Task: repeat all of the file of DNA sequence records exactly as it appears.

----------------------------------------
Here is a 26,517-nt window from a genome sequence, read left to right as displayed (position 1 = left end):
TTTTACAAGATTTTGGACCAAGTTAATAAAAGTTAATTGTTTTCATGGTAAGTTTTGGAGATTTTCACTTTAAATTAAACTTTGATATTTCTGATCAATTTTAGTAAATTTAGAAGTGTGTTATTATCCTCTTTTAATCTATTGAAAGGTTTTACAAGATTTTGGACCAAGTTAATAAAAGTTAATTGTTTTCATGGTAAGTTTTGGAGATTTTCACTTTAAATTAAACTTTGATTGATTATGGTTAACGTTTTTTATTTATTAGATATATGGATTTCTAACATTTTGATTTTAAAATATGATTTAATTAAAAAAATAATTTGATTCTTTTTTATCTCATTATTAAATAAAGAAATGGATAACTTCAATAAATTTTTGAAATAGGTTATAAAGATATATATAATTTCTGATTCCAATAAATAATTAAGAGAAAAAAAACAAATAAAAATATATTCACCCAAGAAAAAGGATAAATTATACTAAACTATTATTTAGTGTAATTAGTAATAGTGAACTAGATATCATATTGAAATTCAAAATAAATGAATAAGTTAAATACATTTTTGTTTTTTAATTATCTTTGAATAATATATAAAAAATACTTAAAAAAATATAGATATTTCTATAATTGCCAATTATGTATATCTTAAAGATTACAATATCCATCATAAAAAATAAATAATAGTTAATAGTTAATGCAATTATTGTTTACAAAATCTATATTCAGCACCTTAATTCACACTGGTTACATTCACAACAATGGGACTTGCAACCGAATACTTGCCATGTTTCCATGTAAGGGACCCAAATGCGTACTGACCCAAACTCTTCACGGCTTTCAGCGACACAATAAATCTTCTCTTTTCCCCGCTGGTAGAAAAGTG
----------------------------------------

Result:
Here is a 26,517-nt window from a genome sequence, read left to right as displayed (position 1 = left end):
TTTTACAAGATTTTGGACCAAGTTAATAAAAGTTAATTGTTTTCATGGTAAGTTTTGGAGATTTTCACTTTAAATTAAACTTTGATATTTCTGATCAATTTTAGTAAATTTAGAAGTGTGTTATTATCCTCTTTTAATCTATTGAAAGGTTTTACAAGATTTTGGACCAAGTTAATAAAAGTTAATTGTTTTCATGGTAAGTTTTGGAGATTTTCACTTTAAATTAAACTTTGATTGATTATGGTTAACGTTTTTTATTTATTAGATATATGGATTTCTAACATTTTGATTTTAAAATATGATTTAATTAAAAAAATAATTTGATTCTTTTTTATCTCATTATTAAATAAAGAAATGGATAACTTCAATAAATTTTTGAAATAGGTTATAAAGATATATATAATTTCTGATTCCAATAAATAATTAAGAGAAAAAAAACAAATAAAAATATATTCACCCAAGAAAAAGGATAAATTATACTAAACTATTATTTAGTGTAATTAGTAATAGTGAACTAGATATCATATTGAAATTCAAAATAAATGAATAAGTTAAATACATTTTTGTTTTTTAATTATCTTTGAATAATATATAAAAAATACTTAAAAAAATATAGATATTTCTATAATTGCCAATTATGTATATCTTAAAGATTACAATATCCATCATAAAAAATAAATAATAGTTAATAGTTAATGCAATTATTGTTTACAAAATCTATATTCAGCACCTTAATTCACACTGGTTACATTCACAACAATGGGACTTGCAACCGAATACTTGCCATGTTTCCATGTAAGGGACCCAAATGCGTACTGACCCAAACTCTTCACGGCTTTCAGCGACACAATAAATCTTCTCTTTTCCCCGCTGGTAGAAAAGTG